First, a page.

Delusional disorder is characterized by one or more firmly held false beliefs that persist for at least 1 month.
- The false beliefs may be ordinary things that could occur (such as being deceived by a spouse) or things unlikely to occur (such as having internal organs removed without leaving a scar).
- This disorder may develop in people with a paranoid personality disorder.
- Doctors base the diagnosis mainly on the person’s history after they rule out other possible causes.
- People usually remain functional and employed.
- A good doctor-patient relationship is essential to treatment.
Delusional disorder usually first affects people in middle or late adult life. It is less common than schizophrenia. Delusional disorder is distinguished from schizophrenia by the presence of delusions without any of the other symptoms of psychosis (for example, hallucinations, disorganized speech, or disorganized behavior).
Delusions may involve situations that could conceivably occur in real life, such as being followed, poisoned, infected, or loved at a distance. Or they may involve situations that are very unlikely to occur, such as having internal organs removed without leaving a scar. The difference between a delusion and a false or mistaken belief is that people continue to believe in a delusion no matter how much clear evidence contradicts it.
Othello syndrome, sometimes referred to as delusional, pathological, morbid, or erotic jealousy, is a rare delusional disorder with high-risk implications. This article provides an overview of Othello syndrome and includes an individual example as well as a review of the literature. Pharmacological interventions and dialectical behavior therapy are discussed as options for pathological jealousy. Nursing considerations and assessment strategies of delusional jealousy are described for identification and evaluation of risk factors. Patient safety is addressed, and collaborative interventions are proposed for treatment. Staff development for the treatment team is advocated to help staff identify delusional patients and act prudently to avert possible tragic consequences associated with Othello syndrome.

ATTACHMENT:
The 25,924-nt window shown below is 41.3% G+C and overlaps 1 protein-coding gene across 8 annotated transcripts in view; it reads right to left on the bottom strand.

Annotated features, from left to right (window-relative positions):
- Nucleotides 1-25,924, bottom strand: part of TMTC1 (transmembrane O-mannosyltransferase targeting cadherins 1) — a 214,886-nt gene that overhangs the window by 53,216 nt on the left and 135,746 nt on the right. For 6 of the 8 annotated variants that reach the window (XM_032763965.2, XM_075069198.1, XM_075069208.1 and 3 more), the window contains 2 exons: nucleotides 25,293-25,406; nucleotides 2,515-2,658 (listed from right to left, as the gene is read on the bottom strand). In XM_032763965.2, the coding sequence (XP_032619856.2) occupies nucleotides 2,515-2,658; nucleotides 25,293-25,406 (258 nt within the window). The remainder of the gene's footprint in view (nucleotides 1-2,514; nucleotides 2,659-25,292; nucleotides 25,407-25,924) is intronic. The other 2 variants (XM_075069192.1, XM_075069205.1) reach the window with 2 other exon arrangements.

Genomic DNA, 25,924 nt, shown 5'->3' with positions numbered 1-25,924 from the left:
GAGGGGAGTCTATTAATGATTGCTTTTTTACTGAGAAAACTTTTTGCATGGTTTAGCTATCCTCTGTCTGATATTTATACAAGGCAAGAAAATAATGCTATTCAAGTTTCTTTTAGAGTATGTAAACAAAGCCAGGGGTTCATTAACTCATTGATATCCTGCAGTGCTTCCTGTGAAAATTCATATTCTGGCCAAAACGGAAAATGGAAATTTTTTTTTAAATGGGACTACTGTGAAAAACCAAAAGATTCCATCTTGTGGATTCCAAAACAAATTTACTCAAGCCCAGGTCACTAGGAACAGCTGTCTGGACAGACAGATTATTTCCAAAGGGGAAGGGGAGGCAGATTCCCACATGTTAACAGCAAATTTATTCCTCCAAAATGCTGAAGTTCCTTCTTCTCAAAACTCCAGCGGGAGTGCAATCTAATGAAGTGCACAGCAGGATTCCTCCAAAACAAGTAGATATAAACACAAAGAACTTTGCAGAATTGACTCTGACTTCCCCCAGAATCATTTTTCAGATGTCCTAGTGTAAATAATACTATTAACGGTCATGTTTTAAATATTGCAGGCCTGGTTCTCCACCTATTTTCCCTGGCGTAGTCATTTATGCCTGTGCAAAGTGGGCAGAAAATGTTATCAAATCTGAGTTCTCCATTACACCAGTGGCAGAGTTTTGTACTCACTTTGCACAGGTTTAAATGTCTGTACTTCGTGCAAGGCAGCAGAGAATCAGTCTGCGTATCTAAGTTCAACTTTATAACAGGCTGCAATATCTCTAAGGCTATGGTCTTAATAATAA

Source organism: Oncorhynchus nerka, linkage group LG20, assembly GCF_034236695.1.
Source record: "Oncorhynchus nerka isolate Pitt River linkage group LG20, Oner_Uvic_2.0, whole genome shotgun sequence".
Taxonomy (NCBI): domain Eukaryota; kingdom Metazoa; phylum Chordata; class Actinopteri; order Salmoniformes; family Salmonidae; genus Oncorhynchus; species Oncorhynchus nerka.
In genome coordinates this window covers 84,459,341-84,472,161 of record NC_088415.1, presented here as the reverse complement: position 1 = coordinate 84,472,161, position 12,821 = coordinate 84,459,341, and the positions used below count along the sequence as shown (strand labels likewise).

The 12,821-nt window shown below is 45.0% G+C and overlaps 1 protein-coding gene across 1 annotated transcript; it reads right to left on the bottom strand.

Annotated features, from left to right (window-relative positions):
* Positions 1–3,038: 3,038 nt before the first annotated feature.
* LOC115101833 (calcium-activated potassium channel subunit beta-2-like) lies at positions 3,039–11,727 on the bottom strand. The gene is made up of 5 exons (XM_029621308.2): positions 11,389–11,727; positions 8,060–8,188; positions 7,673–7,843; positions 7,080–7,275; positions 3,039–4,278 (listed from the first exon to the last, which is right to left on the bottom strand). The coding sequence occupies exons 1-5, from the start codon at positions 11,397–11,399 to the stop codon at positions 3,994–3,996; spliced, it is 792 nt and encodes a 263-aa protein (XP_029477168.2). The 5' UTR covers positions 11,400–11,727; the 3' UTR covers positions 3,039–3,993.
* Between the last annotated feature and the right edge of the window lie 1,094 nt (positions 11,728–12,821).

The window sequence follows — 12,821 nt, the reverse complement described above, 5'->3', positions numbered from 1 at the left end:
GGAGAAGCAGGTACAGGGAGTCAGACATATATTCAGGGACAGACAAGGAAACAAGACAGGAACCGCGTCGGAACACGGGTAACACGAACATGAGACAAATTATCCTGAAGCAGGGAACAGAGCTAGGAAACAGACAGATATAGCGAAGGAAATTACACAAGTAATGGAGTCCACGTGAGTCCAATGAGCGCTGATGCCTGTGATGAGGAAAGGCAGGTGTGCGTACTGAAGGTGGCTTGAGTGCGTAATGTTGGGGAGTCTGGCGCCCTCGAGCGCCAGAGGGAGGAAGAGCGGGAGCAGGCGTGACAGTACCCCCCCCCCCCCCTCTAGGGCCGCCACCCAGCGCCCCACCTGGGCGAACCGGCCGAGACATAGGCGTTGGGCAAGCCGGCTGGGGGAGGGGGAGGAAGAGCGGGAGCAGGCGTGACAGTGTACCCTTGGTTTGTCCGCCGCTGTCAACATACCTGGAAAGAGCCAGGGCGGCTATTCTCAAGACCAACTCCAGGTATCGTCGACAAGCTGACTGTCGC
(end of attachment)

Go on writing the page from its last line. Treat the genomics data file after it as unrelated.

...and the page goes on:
Defining Delusional Disorders. According to the American Psychiatric Association (2000), as published in the DSM- IV-TR, a person who is suffering from a delusional episode would experience false fixed beliefs that can not be changed through logic and reason. Delusions may be a symptom related to other psychiatric disorders such as, psychosis, delusional disorders, organic mental disorders, and substance abuse.
The two most common forms of therapy for people suffering from shared delusional disorder are personal and family therapy.
Personal therapy is one-on-one counseling that focuses on building a relationship between the counselor and the patient and aims to create a positive environment where the patient feels that they can speak freely and truthfully. This is advantageous because the counselor can usually get more information out of the patient to get a better idea of how to help them if that patient feels safe and trusts them. Additionally if the patient trusts what the counsellor says disproving the delusion will be easier.
Family therapy is a technique in which the entire family comes into therapy together to work on their relationships and to find ways to eliminate the delusion within the family dynamic. For example, if someone’s sister is the inducer the family will have to get involved to ensure the two stay apart and to sort out how the family dynamic will work around that. The more support a patient has the more likely they are to recover, especially since SDD usually occurs because of social isolation.
Folie à deux (‘madness for two’), also known as shared psychosis or shared delusional disorder (SDD), is a psychiatric syndrome in which symptoms of a delusional belief, and sometimes hallucinations, are transmitted from one individual to another. The same syndrome shared by more than two people may be called folie à… trois (‘three’) or quatre (‘four’); and further, folie en famille (‘family madness’) or even folie à plusieurs (‘madness of several’).
The disorder was first conceptualized in 19th-century French psychiatry by Charles Lasègue and Jean-Pierre Falret and is also known as Lasègue-Falret syndrome.
Recent psychiatric classifications refer to the syndrome as shared psychotic disorder (DSM-4 – 297.3) and induced delusional disorder (ICD-10 – F24), although the research literature largely uses the original name. This disorder is not in the current DSM (DSM-5).